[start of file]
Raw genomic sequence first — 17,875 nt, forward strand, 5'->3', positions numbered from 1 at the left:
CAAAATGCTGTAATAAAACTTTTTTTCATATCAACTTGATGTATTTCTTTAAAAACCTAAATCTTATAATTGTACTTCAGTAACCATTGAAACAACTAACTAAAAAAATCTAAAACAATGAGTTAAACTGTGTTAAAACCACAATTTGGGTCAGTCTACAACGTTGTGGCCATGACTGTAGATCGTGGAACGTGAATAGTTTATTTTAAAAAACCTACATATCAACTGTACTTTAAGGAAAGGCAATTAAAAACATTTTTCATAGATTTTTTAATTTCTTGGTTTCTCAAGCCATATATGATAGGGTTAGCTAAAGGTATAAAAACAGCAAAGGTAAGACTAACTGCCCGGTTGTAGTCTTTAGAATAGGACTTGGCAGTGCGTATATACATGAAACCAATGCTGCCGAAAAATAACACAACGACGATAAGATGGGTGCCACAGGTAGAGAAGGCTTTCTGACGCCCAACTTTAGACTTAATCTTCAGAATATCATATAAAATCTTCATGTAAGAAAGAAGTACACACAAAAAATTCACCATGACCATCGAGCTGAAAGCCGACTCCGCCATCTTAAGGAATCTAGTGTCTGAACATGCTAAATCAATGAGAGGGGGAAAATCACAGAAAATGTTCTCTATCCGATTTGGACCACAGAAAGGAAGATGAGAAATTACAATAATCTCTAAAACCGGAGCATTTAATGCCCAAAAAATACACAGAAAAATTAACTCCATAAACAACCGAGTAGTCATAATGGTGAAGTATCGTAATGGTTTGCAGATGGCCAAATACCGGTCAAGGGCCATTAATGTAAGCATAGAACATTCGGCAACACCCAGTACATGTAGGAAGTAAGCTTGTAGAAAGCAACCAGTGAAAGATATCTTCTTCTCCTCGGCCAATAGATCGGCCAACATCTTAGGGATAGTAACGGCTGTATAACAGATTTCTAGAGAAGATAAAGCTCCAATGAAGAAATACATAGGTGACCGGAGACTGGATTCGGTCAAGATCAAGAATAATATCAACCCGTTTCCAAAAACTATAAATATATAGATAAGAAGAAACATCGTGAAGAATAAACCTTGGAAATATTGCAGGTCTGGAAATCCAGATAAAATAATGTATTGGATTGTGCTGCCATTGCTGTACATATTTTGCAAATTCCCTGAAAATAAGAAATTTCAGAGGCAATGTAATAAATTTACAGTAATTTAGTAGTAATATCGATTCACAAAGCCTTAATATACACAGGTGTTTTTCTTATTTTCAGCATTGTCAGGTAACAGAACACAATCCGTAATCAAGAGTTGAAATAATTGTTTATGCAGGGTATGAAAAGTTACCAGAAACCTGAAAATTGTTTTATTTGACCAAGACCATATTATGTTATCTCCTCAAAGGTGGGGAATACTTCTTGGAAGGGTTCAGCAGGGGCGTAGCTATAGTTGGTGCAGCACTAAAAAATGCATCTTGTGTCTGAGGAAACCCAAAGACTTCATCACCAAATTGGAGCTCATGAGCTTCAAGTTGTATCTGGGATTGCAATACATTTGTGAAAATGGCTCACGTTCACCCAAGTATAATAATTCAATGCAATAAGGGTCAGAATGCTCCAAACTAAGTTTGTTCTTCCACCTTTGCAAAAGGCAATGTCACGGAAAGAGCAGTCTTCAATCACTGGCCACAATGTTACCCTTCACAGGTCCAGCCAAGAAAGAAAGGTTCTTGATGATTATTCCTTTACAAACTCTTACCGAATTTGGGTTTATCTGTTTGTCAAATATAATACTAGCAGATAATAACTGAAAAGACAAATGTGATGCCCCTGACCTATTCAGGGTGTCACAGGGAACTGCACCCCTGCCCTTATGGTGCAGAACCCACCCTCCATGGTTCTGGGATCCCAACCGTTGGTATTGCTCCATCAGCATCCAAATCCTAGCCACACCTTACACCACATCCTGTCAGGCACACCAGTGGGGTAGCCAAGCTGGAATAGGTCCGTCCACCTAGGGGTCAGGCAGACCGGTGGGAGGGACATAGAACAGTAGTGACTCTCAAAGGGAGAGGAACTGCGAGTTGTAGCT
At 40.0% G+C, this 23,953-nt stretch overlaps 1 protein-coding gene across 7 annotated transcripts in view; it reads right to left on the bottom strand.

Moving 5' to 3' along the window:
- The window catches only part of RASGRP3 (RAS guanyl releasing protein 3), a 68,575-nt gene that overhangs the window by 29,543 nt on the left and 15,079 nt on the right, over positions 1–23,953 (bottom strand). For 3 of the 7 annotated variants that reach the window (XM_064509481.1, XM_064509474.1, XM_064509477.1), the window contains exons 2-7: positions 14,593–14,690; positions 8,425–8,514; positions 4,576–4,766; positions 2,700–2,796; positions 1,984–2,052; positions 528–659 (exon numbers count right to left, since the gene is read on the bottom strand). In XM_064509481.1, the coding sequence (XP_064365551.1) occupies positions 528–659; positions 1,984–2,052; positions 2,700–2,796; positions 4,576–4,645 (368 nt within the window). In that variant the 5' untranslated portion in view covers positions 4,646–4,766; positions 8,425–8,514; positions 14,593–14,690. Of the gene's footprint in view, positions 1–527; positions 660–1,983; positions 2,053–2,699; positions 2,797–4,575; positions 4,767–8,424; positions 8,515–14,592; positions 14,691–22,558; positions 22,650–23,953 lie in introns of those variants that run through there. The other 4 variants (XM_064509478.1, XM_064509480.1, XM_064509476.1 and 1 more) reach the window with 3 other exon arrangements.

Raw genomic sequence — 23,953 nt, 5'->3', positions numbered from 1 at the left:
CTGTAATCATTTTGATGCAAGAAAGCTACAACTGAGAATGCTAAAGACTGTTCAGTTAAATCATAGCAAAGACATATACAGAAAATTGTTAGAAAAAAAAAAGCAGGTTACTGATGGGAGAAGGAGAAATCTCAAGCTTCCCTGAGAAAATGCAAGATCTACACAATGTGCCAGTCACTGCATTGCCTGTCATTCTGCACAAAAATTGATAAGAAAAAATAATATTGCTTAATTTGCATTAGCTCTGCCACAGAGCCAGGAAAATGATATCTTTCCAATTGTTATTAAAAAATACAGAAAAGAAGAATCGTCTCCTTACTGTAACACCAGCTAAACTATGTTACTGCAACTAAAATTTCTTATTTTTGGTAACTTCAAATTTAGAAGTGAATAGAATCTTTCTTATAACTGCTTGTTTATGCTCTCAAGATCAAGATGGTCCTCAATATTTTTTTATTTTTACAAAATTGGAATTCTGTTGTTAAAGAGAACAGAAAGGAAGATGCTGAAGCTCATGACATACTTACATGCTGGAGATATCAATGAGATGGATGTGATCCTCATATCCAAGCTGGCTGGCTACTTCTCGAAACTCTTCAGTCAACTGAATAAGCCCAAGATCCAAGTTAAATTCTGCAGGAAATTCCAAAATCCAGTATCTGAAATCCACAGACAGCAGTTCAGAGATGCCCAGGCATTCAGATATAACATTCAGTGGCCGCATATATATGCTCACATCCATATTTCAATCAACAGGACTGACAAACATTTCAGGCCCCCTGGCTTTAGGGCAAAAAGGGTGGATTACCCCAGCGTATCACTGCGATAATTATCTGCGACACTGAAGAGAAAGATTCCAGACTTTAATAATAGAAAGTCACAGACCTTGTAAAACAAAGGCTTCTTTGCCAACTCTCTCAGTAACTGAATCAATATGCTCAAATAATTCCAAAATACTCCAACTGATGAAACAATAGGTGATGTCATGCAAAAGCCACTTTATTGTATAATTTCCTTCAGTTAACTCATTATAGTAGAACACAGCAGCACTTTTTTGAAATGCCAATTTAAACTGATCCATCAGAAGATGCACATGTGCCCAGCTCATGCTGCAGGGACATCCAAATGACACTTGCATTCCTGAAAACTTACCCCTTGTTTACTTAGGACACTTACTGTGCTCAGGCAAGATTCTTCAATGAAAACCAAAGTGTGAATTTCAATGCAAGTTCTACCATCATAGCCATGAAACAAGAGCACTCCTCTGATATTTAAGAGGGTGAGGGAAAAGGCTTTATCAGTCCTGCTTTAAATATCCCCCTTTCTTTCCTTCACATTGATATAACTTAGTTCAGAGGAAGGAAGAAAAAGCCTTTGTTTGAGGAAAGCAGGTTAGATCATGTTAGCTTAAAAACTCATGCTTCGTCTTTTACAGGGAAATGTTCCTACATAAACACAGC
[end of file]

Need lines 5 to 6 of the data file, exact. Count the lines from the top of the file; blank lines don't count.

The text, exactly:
- The window catches only part of RASGRP3 (RAS guanyl releasing protein 3), a 68,575-nt gene that overhangs the window by 29,543 nt on the left and 15,079 nt on the right, over positions 1–23,953 (bottom strand). For 3 of the 7 annotated variants that reach the window (XM_064509481.1, XM_064509474.1, XM_064509477.1), the window contains exons 2-7: positions 14,593–14,690; positions 8,425–8,514; positions 4,576–4,766; positions 2,700–2,796; positions 1,984–2,052; positions 528–659 (exon numbers count right to left, since the gene is read on the bottom strand). In XM_064509481.1, the coding sequence (XP_064365551.1) occupies positions 528–659; positions 1,984–2,052; positions 2,700–2,796; positions 4,576–4,645 (368 nt within the window). In that variant the 5' untranslated portion in view covers positions 4,646–4,766; positions 8,425–8,514; positions 14,593–14,690. Of the gene's footprint in view, positions 1–527; positions 660–1,983; positions 2,053–2,699; positions 2,797–4,575; positions 4,767–8,424; positions 8,515–14,592; positions 14,691–22,558; positions 22,650–23,953 lie in introns of those variants that run through there. The other 4 variants (XM_064509478.1, XM_064509480.1, XM_064509476.1 and 1 more) reach the window with 3 other exon arrangements.

Raw genomic sequence — 23,953 nt, 5'->3', positions numbered from 1 at the left: